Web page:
Bring some outsiders into your bid team
Related to the previous point, it’s also important your bid team doesn’t just consist of people on the current contract team. If it does, there’s a danger that your proposals will end up sounding stale and blinkered in comparison to those of your fresh-faced competitors who haven’t yet had any first-hand experience to dampen their optimism and belief that anything is possible. Having “a fresh pair of eyes” involved can deliver real benefits when it comes to reviewing the client’s invitation to tender, undertaking answer brainstorming / storyboarding sessions and drafting tender responses. Furthermore, on a strictly practical level, it’s also worth having outsiders in the team to spread the workload around, enabling those delivering the contract to have some time to attend to their day jobs.
Who should these outsiders be? Well, obviously that depends. But personnel from other contracts or different workstreams, from head office departments and recent recruits to your business can all help challenge entrenched ideas, drive innovation and inject the sparkle needed to make your bid a winning bid.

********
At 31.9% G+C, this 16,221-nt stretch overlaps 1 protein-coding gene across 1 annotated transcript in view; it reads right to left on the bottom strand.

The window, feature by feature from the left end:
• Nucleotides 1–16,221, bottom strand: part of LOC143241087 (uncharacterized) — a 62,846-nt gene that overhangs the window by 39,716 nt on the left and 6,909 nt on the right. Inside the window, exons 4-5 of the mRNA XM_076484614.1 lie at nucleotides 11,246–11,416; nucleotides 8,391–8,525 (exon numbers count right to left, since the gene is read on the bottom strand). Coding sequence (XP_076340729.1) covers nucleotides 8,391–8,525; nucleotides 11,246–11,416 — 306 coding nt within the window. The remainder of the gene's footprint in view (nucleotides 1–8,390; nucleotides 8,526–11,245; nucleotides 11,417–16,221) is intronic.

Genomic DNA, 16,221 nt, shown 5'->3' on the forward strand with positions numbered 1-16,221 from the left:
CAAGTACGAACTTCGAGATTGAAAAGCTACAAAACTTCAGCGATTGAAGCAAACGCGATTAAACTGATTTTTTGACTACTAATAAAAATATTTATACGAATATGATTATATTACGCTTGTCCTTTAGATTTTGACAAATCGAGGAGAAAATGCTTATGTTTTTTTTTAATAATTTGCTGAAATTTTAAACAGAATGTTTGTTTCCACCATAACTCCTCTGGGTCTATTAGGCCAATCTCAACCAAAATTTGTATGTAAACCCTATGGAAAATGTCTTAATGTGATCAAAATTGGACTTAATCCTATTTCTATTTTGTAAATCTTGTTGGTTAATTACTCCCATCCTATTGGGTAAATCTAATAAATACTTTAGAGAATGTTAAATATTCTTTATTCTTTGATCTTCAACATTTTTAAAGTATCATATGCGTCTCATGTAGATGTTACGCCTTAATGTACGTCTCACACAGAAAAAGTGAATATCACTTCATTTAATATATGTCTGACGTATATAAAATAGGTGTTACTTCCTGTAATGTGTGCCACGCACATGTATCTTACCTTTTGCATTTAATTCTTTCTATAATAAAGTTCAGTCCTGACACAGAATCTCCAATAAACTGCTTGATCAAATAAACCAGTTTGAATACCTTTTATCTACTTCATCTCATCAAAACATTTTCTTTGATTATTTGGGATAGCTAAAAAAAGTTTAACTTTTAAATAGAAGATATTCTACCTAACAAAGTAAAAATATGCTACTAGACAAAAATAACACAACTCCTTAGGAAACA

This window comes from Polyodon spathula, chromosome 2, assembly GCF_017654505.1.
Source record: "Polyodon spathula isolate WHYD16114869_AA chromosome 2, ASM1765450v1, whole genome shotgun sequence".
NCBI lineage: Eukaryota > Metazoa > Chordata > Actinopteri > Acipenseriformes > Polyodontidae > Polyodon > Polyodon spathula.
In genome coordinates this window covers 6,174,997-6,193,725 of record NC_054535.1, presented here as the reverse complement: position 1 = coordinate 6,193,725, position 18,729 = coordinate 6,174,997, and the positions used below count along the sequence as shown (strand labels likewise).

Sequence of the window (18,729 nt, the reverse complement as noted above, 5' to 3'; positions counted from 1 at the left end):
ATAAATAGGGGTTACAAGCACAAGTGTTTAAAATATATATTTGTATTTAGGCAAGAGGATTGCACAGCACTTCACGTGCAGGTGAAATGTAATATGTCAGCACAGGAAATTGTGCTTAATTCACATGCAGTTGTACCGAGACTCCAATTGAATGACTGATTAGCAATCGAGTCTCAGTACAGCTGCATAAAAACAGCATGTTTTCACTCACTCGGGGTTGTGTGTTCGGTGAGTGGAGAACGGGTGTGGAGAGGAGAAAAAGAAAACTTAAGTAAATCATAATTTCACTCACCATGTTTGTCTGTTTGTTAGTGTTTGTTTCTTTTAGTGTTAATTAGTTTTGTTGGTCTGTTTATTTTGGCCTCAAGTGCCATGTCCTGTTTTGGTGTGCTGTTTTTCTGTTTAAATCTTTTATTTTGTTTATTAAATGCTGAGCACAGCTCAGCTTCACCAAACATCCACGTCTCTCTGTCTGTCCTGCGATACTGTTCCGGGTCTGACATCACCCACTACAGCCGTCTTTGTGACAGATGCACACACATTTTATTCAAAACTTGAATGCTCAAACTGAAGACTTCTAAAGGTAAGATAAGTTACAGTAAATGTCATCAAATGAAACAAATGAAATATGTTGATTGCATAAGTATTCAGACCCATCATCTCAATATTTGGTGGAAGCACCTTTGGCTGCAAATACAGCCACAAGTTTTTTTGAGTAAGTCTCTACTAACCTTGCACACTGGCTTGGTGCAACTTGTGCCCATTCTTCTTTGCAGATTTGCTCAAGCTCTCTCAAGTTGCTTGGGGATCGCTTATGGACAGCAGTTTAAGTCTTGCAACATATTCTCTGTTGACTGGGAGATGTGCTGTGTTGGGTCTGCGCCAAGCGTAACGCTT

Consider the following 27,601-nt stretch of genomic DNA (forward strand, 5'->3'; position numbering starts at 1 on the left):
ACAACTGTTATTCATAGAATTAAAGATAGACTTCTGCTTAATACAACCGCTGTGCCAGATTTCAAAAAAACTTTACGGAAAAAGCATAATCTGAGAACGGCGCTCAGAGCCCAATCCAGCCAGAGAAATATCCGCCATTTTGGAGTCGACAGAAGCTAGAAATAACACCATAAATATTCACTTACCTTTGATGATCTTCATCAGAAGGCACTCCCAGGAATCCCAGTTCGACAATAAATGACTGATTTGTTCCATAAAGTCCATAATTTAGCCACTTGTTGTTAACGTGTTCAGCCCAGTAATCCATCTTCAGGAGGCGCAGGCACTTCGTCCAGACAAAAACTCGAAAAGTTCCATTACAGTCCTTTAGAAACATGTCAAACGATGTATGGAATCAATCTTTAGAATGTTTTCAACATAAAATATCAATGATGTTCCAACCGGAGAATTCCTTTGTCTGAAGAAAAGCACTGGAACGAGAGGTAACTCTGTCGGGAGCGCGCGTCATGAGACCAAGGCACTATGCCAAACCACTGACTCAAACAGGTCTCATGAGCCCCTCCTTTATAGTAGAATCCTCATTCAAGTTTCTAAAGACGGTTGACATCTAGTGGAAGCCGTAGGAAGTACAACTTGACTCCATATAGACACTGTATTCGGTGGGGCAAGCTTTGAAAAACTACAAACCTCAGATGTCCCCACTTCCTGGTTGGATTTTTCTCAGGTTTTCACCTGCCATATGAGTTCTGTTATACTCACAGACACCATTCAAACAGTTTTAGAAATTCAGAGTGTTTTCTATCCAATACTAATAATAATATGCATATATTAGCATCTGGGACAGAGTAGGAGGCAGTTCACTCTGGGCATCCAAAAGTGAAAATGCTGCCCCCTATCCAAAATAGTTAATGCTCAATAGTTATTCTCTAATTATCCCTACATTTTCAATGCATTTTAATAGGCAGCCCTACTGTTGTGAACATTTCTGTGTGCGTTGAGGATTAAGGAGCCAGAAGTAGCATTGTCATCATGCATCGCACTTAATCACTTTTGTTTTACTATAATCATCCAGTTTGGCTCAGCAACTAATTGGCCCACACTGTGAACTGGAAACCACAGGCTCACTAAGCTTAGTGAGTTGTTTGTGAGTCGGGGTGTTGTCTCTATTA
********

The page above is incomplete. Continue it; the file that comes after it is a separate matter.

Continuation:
A professional bid consultant can provide an invaluable external point of view, to review your tender submission and give advice, comments, critique and suggestions to improve ahead of submission.
Re-tendering can be particularly stressful; jobs, reputations and company turnover are at stake. This blog has, we hope, provided some useful insight into what you can do to maximise your chances of success.
Contact us to discuss how we can support you at any stage of the bidding process.